International Peacekeeping 21:4 (Fall 2014), pp. 501-508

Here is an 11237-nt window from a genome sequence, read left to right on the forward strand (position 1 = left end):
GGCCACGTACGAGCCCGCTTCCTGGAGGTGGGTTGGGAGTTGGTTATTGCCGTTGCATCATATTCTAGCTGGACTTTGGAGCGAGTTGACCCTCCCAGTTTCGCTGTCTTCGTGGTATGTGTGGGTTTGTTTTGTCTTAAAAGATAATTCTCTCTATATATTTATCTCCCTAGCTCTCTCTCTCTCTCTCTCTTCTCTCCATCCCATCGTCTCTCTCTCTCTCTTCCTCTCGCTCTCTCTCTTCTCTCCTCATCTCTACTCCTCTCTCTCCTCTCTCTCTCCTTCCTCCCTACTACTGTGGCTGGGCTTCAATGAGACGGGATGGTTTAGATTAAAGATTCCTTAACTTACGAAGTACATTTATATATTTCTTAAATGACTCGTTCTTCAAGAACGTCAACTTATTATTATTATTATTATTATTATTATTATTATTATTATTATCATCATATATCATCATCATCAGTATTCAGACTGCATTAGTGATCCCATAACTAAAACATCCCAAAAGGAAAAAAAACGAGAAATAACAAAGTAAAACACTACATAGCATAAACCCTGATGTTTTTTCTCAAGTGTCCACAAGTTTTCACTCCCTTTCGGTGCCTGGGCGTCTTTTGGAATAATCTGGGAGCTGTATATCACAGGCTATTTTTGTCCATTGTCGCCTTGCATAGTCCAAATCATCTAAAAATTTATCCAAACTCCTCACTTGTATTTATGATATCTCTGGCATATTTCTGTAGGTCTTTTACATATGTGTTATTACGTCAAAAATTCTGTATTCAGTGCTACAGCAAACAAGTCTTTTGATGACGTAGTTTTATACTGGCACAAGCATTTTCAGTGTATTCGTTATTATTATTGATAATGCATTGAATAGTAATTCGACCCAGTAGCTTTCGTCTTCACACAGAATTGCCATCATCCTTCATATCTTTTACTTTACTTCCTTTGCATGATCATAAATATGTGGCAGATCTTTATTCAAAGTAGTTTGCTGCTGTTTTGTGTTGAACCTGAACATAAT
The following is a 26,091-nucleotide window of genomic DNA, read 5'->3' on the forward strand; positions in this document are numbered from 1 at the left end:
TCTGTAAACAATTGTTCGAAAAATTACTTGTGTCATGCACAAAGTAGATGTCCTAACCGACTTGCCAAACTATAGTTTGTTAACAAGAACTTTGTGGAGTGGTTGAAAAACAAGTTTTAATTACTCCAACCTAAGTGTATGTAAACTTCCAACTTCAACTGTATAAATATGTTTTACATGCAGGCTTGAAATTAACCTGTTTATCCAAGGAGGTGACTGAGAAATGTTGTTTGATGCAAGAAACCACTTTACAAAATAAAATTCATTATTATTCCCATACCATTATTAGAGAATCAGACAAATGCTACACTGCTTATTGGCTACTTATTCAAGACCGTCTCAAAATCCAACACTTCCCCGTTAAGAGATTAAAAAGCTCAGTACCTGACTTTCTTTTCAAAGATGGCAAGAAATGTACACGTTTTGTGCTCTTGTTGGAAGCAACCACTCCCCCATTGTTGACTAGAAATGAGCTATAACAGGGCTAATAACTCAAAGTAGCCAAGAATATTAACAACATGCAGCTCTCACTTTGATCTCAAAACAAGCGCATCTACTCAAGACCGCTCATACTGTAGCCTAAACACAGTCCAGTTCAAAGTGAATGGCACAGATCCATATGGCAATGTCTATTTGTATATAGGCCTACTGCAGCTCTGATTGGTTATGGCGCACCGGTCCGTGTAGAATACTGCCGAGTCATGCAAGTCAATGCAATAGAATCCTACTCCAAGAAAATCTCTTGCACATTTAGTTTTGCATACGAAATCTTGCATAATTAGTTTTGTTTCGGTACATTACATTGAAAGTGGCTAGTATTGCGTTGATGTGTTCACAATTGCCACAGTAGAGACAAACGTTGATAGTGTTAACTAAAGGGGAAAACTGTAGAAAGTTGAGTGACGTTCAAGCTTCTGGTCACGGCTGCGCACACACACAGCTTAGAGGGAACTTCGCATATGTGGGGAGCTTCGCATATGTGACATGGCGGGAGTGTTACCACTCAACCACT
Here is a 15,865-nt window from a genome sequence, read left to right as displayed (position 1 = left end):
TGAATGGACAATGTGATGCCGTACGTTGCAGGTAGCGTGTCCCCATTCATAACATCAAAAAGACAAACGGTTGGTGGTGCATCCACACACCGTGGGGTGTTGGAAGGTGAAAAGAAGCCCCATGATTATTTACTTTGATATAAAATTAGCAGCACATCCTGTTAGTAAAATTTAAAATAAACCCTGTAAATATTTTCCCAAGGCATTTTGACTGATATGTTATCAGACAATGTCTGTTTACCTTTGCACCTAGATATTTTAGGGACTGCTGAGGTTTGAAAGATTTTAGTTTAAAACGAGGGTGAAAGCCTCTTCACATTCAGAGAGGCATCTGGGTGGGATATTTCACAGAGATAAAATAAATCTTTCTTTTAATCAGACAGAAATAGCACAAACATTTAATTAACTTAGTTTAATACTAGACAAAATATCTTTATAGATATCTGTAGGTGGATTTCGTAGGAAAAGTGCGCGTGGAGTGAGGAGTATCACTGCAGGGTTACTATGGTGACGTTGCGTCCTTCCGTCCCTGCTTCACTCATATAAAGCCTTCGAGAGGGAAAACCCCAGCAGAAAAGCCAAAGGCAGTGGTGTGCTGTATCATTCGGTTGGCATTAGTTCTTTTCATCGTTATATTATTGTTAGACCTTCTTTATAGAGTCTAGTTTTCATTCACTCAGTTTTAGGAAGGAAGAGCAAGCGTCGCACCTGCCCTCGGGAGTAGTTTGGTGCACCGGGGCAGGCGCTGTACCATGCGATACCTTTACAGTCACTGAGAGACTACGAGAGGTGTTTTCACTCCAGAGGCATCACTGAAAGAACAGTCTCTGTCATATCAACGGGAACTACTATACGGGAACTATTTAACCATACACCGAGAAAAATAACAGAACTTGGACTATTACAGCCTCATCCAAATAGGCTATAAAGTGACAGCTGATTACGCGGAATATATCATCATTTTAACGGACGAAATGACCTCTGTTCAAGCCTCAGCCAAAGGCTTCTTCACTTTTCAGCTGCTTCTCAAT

The study of peace operations, which has undergone remarkable growth in recent years, has been paying greater attention to the ‘micro-level’ processes and local dimensions of these missions. This is a welcome development. However, the closer one gets to the local specificities of individual peace operations, the easier it may be to lose sight of the broader patterns of these missions, including how they fit into – and are reflections of – international politics writ large. This article contends that there is a continuing need for this type of ‘macro-level’ research, particularly at a moment of shifting power in the international system. It further argues that a research agenda focusing on the ‘geopolitics’ of peace operations would open up at least three interesting and potentially important avenues of macro-level study.